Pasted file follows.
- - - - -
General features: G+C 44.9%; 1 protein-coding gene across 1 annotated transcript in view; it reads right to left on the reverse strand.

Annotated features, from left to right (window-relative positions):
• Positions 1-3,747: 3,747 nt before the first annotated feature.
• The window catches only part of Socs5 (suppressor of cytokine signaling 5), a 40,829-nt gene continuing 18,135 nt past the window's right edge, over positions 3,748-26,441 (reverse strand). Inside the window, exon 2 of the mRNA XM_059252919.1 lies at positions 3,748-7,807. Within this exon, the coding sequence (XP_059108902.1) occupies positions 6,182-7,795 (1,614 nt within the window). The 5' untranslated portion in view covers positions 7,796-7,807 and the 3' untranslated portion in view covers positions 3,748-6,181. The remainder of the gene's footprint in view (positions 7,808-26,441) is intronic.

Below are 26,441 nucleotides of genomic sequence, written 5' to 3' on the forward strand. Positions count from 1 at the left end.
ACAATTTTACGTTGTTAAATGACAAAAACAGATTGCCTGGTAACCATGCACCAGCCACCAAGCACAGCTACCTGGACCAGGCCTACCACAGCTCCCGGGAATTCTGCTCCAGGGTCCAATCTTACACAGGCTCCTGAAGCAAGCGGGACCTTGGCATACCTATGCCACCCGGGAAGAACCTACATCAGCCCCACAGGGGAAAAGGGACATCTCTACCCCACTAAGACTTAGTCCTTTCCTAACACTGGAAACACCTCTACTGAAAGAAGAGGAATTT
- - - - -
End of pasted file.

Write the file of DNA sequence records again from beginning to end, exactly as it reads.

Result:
General features: G+C 44.9%; 1 protein-coding gene across 1 annotated transcript in view; it reads right to left on the reverse strand.

Annotated features, from left to right (window-relative positions):
• Positions 1-3,747: 3,747 nt before the first annotated feature.
• The window catches only part of Socs5 (suppressor of cytokine signaling 5), a 40,829-nt gene continuing 18,135 nt past the window's right edge, over positions 3,748-26,441 (reverse strand). Inside the window, exon 2 of the mRNA XM_059252919.1 lies at positions 3,748-7,807. Within this exon, the coding sequence (XP_059108902.1) occupies positions 6,182-7,795 (1,614 nt within the window). The 5' untranslated portion in view covers positions 7,796-7,807 and the 3' untranslated portion in view covers positions 3,748-6,181. The remainder of the gene's footprint in view (positions 7,808-26,441) is intronic.

Below are 26,441 nucleotides of genomic sequence, written 5' to 3' on the forward strand. Positions count from 1 at the left end.
ACAATTTTACGTTGTTAAATGACAAAAACAGATTGCCTGGTAACCATGCACCAGCCACCAAGCACAGCTACCTGGACCAGGCCTACCACAGCTCCCGGGAATTCTGCTCCAGGGTCCAATCTTACACAGGCTCCTGAAGCAAGCGGGACCTTGGCATACCTATGCCACCCGGGAAGAACCTACATCAGCCCCACAGGGGAAAAGGGACATCTCTACCCCACTAAGACTTAGTCCTTTCCTAACACTGGAAACACCTCTACTGAAAGAAGAGGAATTT